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March 5, 2006
Posted at 9:21 am
 

Technical Note

Technical Note - John LeCarre's Novels


Though I am calling it a technical note, this is really my view on LeCarre, who I think is one of the twentieth century's greatest writers. The contra argument is that he wrote in a restricted genre, the shadow world of spying, but I have always felt that this was simply the venue he chose to reveal the infinite capacity of human beings to deceive, to put aside morality, the proverbial "bottom line attitude".
The Smiley books, particularly "Tinker Sailor Soldier Spy" and "The Honourable Schoolboy", received rave reviews from all sides, and indeed, along with "The Spy Who Came in from the Cold", probably represent his very best work. These richly complex and intricate stories also reveal a rather unsettled attitude about women and affection. Smiley's strange, cuckolded life with an aristocratic wife, Jerry Westerby's entirely foolish obsession with a target's mistress, the strange suicide of Alex Lemas over his mousy lover all suggest a dichotomy which LeCarre elaborated on throughout his work. Often, as in "The Night Manager", "Schoolboy", and "The Silent Pilgrim", the most profound male female relationships were unconsumated.
Yet Smiley is respected and loved by his most stalwart associates. And even then, one is never sure what he wants from life. His archenemy Karla, as quoted by his creature Bill Haydon, calls his wife "the last illusion of the illusionless man". He is not at all fooled by her, but is rather buffeted between the many signposts of human affection and weakness. And even as LeCarre finally permits Smiley to triumph over his great enemy, he taints the victory with moral ambiguity.
Le Carre never gives his reader a clear answer to the question "What is admirable behavior?", but I confess to have come to think that he loves the self destructive Alec Lemas, the bumbling yet dangerous Jerry Westerby, the fumbling Barley Blair("The Russia House"), and the taciturn Jonathon Pine. Men who made great personal sacrifices, or compromises, in behalf of a woman and a perceived virtue which mostly ends up hollow. Thus, his often tragic characters bear a family resemblance to Don Quixote.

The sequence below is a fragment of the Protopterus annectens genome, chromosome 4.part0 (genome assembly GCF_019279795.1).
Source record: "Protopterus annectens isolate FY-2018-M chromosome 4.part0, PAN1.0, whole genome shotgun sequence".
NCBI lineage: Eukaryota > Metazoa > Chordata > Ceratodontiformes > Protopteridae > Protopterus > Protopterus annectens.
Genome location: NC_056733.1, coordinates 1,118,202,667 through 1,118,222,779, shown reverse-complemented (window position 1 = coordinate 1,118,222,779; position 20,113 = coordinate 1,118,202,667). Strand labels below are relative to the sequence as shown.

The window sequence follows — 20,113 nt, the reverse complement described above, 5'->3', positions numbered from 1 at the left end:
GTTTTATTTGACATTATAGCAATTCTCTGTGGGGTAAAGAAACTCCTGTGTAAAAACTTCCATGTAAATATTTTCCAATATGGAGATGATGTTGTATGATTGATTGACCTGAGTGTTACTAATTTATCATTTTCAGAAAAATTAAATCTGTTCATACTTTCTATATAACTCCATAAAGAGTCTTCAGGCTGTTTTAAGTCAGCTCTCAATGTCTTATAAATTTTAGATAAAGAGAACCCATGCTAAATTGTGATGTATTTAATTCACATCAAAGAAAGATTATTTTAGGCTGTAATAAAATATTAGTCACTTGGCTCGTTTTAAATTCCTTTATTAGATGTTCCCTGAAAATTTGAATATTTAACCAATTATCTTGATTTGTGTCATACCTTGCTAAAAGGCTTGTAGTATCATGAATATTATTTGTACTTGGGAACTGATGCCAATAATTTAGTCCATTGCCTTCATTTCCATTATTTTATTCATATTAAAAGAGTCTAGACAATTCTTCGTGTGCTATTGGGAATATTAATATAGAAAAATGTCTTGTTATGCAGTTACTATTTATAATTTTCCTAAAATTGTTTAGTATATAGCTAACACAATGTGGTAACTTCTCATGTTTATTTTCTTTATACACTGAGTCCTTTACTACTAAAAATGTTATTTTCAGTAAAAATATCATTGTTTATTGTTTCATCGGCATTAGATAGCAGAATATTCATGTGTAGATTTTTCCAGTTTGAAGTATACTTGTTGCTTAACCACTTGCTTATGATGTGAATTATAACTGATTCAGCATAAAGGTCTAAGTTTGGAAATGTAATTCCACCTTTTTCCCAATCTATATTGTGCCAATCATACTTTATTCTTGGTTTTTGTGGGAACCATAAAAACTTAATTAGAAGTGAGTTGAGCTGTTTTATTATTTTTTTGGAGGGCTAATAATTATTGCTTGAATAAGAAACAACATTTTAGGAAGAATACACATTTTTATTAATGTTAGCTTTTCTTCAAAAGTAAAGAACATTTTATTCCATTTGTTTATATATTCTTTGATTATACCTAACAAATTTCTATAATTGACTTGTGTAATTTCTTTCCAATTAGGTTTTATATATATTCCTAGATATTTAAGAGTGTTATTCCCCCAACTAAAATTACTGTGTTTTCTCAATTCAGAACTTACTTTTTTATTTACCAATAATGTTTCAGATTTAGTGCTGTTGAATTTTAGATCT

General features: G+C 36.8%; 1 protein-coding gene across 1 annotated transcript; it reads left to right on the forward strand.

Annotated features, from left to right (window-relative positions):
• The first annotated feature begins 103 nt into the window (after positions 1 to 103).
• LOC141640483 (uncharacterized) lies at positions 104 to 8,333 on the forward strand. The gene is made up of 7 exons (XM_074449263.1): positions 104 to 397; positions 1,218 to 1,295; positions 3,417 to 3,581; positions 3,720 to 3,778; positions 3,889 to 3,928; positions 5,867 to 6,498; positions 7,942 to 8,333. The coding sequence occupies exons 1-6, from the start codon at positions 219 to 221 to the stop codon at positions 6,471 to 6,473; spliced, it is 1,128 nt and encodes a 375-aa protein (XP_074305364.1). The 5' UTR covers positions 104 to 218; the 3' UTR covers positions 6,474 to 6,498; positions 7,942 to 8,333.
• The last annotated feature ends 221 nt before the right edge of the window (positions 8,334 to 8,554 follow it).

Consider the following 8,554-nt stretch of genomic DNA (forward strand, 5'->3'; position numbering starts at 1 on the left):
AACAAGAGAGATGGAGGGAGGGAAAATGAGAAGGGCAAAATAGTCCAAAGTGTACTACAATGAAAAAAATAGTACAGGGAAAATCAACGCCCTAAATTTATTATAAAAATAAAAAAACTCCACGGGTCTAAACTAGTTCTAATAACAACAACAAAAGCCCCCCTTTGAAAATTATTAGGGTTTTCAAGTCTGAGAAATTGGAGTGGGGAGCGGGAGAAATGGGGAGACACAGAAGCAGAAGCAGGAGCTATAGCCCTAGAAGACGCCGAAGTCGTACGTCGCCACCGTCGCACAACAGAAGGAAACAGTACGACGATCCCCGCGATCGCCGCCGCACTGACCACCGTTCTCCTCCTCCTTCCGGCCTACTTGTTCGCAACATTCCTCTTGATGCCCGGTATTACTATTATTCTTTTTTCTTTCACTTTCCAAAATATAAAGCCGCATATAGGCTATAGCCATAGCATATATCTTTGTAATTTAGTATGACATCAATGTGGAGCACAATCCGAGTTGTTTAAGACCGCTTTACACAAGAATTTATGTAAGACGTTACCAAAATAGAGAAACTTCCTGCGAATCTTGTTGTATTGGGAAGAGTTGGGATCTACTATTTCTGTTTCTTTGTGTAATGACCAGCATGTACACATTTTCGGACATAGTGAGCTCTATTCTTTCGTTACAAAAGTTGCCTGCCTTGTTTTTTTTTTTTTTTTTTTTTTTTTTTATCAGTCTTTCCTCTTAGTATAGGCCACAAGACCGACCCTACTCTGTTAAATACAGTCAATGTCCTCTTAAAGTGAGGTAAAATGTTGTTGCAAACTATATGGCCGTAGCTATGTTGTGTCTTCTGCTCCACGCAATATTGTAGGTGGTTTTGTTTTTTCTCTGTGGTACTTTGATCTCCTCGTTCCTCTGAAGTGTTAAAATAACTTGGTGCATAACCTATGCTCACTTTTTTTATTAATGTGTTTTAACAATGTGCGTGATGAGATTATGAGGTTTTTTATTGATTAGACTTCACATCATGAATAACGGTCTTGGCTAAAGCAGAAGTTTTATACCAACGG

"The Night Manager" is the first of his novels to make the principal protagonist a crook with a worldwide net of corruption. Roper is bribing government officials, Ministers, policemen, and every manner of foreign official to assure his profits. The campaign to bring him down by a small group of idealists fails under the weight of the spidery reach of this corruption. That theme, in some cases not too subtly, recurs in his most recent books, and his conspiracies sometimes stretch credulity. And the good guys nearly always lose, though they sometimes survive, with a woman to keep them company in their existential despair.
I am a great fan, but must confess that I think some of the brilliance wore off after the end of the cold war. This state of affairs served as his framework for revealing characters' most intense flaws, as well as their bravest, and most often fatal urges toward humanity. Its fading forced him into a more obvious criticism of massive beauracracies, massive corporations, and flawed. often corrupt governments. I think this has somewhat tainted his more recent novels, including "The Constant Gardener", another effort styled with an apparently weak man attached to a strong woman, like Smiley. The complexity, corruption, and evil are still there, but less subtle and nuanced.
Still, his voice champions individuality over groups, a sophisticated, complex rejection of the organization man. It is often a rant against the progressively larger organizations threatening to entirely dehumanize not only our lives, but the entire world. Clearly, it helps if you share his pessimism.
For him, a happy ending is the merest hint of a possible future for some of his existentially challenged lovers. "The Russia House", "The Night Manager", and minor characters in many of his tales all exhibit this low opinion of the possibility of true love. He often pictures marriage as a minor and mostly frivolous endeavor, and it seems to me that must reflect personal experience. So my romantic side drove me to picturing a rich and happy life for Jonathon and Jebediah, complete with an amazing sexual relationship. I fear that John LeCarre would not approve.